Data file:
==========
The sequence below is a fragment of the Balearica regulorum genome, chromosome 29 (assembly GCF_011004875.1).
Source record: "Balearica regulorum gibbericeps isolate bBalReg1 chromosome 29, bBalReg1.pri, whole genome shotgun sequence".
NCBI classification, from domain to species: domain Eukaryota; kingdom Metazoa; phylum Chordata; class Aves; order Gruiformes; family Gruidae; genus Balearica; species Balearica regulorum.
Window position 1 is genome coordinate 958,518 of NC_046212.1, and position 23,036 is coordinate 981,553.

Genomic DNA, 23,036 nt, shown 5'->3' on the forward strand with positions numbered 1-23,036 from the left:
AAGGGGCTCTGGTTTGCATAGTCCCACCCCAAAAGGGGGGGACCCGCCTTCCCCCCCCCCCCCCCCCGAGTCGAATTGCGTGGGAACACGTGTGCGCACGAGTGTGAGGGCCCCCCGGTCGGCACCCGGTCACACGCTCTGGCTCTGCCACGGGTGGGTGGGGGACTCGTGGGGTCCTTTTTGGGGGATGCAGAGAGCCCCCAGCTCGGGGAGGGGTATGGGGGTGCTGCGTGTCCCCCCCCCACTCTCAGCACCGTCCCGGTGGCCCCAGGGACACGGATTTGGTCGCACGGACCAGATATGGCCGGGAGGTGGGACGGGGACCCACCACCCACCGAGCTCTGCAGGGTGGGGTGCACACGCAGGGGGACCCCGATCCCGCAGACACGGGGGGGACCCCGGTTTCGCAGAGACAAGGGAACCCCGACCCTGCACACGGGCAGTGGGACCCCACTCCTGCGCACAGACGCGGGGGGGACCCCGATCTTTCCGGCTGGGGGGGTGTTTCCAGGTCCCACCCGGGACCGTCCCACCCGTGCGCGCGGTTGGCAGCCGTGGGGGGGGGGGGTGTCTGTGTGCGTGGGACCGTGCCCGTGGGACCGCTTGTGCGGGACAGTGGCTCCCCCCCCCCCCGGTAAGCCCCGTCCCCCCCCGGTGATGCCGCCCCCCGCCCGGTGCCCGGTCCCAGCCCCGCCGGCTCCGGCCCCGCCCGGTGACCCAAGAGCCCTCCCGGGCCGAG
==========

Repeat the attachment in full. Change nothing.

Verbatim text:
The sequence below is a fragment of the Balearica regulorum genome, chromosome 29 (assembly GCF_011004875.1).
Source record: "Balearica regulorum gibbericeps isolate bBalReg1 chromosome 29, bBalReg1.pri, whole genome shotgun sequence".
NCBI classification, from domain to species: domain Eukaryota; kingdom Metazoa; phylum Chordata; class Aves; order Gruiformes; family Gruidae; genus Balearica; species Balearica regulorum.
Window position 1 is genome coordinate 958,518 of NC_046212.1, and position 23,036 is coordinate 981,553.

Genomic DNA, 23,036 nt, shown 5'->3' on the forward strand with positions numbered 1-23,036 from the left:
AAGGGGCTCTGGTTTGCATAGTCCCACCCCAAAAGGGGGGGACCCGCCTTCCCCCCCCCCCCCCCCCGAGTCGAATTGCGTGGGAACACGTGTGCGCACGAGTGTGAGGGCCCCCCGGTCGGCACCCGGTCACACGCTCTGGCTCTGCCACGGGTGGGTGGGGGACTCGTGGGGTCCTTTTTGGGGGATGCAGAGAGCCCCCAGCTCGGGGAGGGGTATGGGGGTGCTGCGTGTCCCCCCCCCACTCTCAGCACCGTCCCGGTGGCCCCAGGGACACGGATTTGGTCGCACGGACCAGATATGGCCGGGAGGTGGGACGGGGACCCACCACCCACCGAGCTCTGCAGGGTGGGGTGCACACGCAGGGGGACCCCGATCCCGCAGACACGGGGGGGACCCCGGTTTCGCAGAGACAAGGGAACCCCGACCCTGCACACGGGCAGTGGGACCCCACTCCTGCGCACAGACGCGGGGGGGACCCCGATCTTTCCGGCTGGGGGGGTGTTTCCAGGTCCCACCCGGGACCGTCCCACCCGTGCGCGCGGTTGGCAGCCGTGGGGGGGGGGGGTGTCTGTGTGCGTGGGACCGTGCCCGTGGGACCGCTTGTGCGGGACAGTGGCTCCCCCCCCCCCCGGTAAGCCCCGTCCCCCCCCGGTGATGCCGCCCCCCGCCCGGTGCCCGGTCCCAGCCCCGCCGGCTCCGGCCCCGCCCGGTGACCCAAGAGCCCTCCCGGGCCGAG